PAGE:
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The Petrified Forest

Marking Humphrey Bogart's first successful appearance on the silver screen, The Petrified Forest (1936) also marked Bogie for several years as a hard-boiled gangster type — despite the fact that he'd mostly played upper-crust sorts of roles on the stage, the kind that called for dinner jackets and tennis whites. In fact, when he was first cast as killer Duke Mantee in Robert E. Sherwood's Broadway play, Bogart was unsure that he was right for the part — he simply didn't see himself as a believable criminal. But the play was a hit… and Bogart was so good as Mantee that when it was adapted for the screen the following year, Sherwood insisted that Bogart join co-star Leslie Howard. A very talky, tense, and surprisingly existential film, The Petrified Forest concerns Alan Squier (Howard), a penniless intellectual wandering the world in search of meaning, who stumbles into an isolated café. There he meets Gabby (Bette Davis), a waitress yearning to be a poet, who sees in Alan everything she's dreamed of while living in this one-horse town — sophistication, worldliness, perhaps a chance to escape to something better. But Alan's soul is tired and he's ready to give up… no matter how attractive he finds Gabby, it's too late for him. It's an encounter that might have otherwise gone nowhere, except for the appearance of Duke Mantee, a cold-blooded murderer on the run who holds the café's denizens hostage. The dynamic energy in the film comes from the by-play between Howard and Bogart, both losers at the end of their respective ropes, each representing the polar opposite in man's nature — Alan, effete and philosophical, hopes to resolve the situation through ideas and intellect, while the uncouth, vicious Mantee knows he holds the power as long as he holds the gun. Very obviously an adapted stage play, the claustrophobic one-set presentation may seem painfully verbose and a tad slow to modern audiences, and the badly painted desert backgrounds are laughably fake. But the performances are riveting, especially that of Bogart. Lore has it that he struggled terribly in the early years of his film career, feeling a deep sense of inadequacy as he tried to learn the more naturalistic style of film acting after years on the stage and, at 37 years old with several unsuccessful stabs at a film career under his belt, he knew that this was his last shot. His career-launching work here is superb, as is the smooth finesse of Howard, from whom Bogart may have taken more than a few acting tips. One of the great gangster classics, The Petrified Forest is a must-see for fans of the genre and of Bogart. Warner's DVD release has been cleaned up nicely with a good full-screen transfer (1.33:1 OAR), although the source materials still looks rather soft and suffer from a fair amount of archiving, as well as some specks and splotches. It's not terrible, though, all things considered. The monaural Dolby Digital audio (with subtitles in English, French, or Spanish) is quite good, very clean and clear. On board is a commentary by Bogart biographer Eric Lax, who dutifully reads very detailed notes on the film throughout; his observations are informative and scene-specific, but quite stilted. The "Warner Night at the Movies" menu offers a selection of featurettes introduced by Leonard Maltin that one might have seen during a night out in 1936 — a trailer for the Edward G. Robinson gangland drama Bullets or Ballots, newsreel footage, the musical short "Rhythmitis," and the star-studded, Friz Freling-directed Merrie Melodies cartoon, "The Coo-Coo Nut Grove." There's also a new 15-minute featurette, "The Petrified Forest: Menace in the Desert" with sound bites on the film's background from Lax and others; an audio-only presentation of a 1940 radio adaptation starring Bogart, Tyrone Power, and Joan Bennett; and the theatrical trailer. Keep case.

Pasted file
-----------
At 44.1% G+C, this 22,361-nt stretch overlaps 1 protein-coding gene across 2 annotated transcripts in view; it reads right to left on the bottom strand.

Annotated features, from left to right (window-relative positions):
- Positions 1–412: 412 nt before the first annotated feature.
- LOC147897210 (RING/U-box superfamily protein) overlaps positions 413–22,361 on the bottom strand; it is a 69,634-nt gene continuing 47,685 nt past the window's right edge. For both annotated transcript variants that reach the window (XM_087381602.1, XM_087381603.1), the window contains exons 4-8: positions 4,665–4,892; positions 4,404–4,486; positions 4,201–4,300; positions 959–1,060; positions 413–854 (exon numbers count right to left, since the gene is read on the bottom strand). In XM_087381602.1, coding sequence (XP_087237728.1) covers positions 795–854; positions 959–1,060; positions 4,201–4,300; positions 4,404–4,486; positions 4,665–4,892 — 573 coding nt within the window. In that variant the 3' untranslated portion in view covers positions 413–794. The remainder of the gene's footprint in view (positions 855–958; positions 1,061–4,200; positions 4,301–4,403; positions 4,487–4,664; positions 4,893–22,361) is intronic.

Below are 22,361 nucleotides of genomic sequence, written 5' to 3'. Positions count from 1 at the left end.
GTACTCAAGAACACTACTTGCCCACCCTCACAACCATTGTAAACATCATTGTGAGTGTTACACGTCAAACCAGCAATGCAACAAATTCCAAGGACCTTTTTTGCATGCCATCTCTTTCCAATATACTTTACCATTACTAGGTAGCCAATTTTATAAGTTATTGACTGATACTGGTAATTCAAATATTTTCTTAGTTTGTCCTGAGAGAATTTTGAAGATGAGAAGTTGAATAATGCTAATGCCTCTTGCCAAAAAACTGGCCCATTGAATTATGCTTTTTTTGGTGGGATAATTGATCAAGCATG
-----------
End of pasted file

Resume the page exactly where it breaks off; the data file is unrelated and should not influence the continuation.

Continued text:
—Dawn Taylor



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